Nasher renovations to invite more student engagement
The Nasher Museum of Art holds more than 11,000 pieces in its permanent collection, but few of these works are ever seen by students during their years at Duke.
That will soon change at the end of this summer when the Nasher’s newly renovated Wilson Pavilion will start showcasing a significant portion of the collection just as students arrive back on campus. The exhibition, titled The New Galleries: A Collection Come to Light, opens Aug. 27 and runs until Feb. 12 with reinstallations spanning seven different time periods and cultures, each encased in its own gallery. The pavilion has been under construction since mid-May and will be able to showcase twice as many works as before the renovations.
Sarah Schroth, the Mary D.B.T and James H. Semans director of the Nasher, said one of her main initiatives since being named the museum’s director two years ago was to display more of the permanent collection so students and community members could understand the size and span of the Nasher’s properties.
“We really just want to make the Nasher a welcoming place for students,” she said. “The point of [the exhibition] is for students to be proud of the pieces that are in their museum.”
The renovated pavilion—set to be completed in August—will feature a new configuration broken up into eight defined sections. The new sections will include art from North and South America, Europe and Africa, as well as historical divisions of ancient, medieval and modern.
One section of the exhibition will involve students directly in the curatorial process. A gallery named “The Incubator” will exclusively display art curated by undergraduates.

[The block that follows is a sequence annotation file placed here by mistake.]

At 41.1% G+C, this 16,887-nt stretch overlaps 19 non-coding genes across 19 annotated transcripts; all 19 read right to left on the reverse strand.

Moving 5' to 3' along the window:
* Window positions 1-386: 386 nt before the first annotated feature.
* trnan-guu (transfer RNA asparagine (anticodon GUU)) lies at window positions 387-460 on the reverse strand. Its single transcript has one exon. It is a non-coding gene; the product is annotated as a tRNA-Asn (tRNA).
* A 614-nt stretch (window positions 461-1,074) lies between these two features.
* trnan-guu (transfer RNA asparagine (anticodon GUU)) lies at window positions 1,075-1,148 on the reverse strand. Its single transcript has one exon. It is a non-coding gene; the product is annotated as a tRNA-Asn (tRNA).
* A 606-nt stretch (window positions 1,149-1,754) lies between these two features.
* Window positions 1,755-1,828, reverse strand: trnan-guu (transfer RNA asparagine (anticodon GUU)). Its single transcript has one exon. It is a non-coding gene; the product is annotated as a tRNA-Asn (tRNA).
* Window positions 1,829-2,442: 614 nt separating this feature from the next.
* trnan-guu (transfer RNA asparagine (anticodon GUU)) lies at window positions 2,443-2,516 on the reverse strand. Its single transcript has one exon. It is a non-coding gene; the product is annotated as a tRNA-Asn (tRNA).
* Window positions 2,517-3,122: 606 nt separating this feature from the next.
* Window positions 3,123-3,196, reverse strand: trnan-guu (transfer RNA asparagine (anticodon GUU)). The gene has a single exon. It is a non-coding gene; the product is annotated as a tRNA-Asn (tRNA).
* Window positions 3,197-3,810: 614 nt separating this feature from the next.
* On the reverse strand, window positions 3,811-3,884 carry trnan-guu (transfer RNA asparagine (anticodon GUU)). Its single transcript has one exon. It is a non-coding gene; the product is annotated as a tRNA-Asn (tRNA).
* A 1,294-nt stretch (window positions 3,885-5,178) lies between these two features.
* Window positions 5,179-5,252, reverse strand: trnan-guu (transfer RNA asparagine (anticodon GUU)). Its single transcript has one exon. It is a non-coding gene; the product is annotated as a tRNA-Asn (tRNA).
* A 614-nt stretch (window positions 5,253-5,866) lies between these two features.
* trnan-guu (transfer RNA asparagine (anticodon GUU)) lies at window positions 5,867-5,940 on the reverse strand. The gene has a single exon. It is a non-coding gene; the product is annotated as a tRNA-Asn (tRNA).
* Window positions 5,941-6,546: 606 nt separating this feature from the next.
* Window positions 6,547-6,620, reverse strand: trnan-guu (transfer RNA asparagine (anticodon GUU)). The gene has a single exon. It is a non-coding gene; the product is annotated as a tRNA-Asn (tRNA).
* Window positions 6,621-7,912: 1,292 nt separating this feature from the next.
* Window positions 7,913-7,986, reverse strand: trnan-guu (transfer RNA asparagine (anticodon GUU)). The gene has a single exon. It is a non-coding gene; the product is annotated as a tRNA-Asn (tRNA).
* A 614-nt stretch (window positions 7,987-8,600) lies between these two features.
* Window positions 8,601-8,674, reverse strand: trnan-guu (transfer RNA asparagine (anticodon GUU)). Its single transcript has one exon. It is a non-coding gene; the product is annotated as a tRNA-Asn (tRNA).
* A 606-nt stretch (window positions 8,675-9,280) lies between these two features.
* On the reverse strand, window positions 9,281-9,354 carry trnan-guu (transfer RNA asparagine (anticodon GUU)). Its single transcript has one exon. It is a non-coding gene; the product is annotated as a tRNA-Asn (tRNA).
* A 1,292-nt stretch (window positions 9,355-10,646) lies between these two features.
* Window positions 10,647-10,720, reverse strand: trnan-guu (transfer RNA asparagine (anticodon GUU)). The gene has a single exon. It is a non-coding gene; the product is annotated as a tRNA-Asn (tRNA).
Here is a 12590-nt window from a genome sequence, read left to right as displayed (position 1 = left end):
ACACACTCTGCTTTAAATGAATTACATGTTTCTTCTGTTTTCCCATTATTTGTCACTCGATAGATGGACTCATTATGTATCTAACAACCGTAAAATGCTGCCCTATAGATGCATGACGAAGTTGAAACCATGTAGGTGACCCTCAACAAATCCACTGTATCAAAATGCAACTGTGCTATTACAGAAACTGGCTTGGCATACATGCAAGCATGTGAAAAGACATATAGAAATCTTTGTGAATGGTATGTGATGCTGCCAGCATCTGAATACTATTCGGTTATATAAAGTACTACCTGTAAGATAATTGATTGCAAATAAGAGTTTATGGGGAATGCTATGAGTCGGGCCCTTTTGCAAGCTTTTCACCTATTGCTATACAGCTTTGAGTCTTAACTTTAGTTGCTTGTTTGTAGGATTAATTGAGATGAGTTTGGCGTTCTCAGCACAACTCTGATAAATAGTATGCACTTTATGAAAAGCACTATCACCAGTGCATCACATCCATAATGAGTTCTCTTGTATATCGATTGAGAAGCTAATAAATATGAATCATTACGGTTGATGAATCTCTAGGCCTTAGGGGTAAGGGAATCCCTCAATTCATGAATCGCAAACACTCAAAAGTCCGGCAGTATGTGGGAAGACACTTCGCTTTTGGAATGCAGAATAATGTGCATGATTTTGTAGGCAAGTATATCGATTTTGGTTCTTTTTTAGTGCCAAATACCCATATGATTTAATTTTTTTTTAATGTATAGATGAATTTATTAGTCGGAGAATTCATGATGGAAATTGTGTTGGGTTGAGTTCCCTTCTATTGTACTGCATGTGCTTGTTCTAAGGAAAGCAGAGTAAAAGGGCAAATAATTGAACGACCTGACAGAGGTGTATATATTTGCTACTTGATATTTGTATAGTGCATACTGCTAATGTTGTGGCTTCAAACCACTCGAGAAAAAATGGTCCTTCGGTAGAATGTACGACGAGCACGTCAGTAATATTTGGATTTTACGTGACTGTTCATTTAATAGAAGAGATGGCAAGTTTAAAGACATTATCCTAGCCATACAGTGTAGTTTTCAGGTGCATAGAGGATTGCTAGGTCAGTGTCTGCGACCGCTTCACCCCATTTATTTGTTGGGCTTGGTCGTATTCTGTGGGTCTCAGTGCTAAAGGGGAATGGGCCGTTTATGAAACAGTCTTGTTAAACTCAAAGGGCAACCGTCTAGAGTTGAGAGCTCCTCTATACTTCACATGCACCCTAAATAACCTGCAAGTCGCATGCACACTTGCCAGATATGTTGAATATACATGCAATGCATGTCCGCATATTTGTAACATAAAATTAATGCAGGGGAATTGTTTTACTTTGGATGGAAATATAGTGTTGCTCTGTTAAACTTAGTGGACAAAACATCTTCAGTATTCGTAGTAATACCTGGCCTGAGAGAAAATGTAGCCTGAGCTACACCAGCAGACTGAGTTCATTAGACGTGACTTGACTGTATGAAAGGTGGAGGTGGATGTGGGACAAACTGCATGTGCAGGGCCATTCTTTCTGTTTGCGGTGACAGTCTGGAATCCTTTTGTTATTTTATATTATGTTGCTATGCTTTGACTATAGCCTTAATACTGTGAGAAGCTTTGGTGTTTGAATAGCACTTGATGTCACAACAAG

Schroth noted that the student curators will usually be summer interns or those enrolled in the Nasher’s internship course, and potentially those in classes whose faculty make the curation process part of their curricula.
The first show to fill the Incubator will be a selection of Ansel Adams photographs, curated by seniors Rosie Williams and Annalise Johnson.
“Hopefully for some, especially for art history majors, it will give some real world experience… a different type of educational experience from the classroom,” said Marshall Price, Nancy Hanks curator of modern and contemporary art. “It opens up a whole other world.”
Other recent changes to the Nasher have similarly prioritized student experiences. The Museum Undergraduate Student Exec committee has become more involved in the exhibition unveiling process, running the opening event of an exhibition this spring for the first time, Schroth said.
She also noted how the improved Wilson Pavilion can provide a contemplative space for campus denizens, acting as a spot to “sit down and be quiet and slow down from your hectic student life.”
The major changes to the space come as the Nasher celebrates its tenth anniversary since opening in 2005, which Schroth said was “absolutely intentional.” The increased capacity of the pavilion and the 350-plus works to fill it will mark a new phase for the museum while acknowledging what it has accumulated in the past decade.
“The tenth anniversary is a milestone for the institution,” Price said. “It’s an opportunity for us as a museum to look back and see what’s been accomplished and also to look ahead to the future. I think both of those will be manifested in the Wilson Pavilion collection.”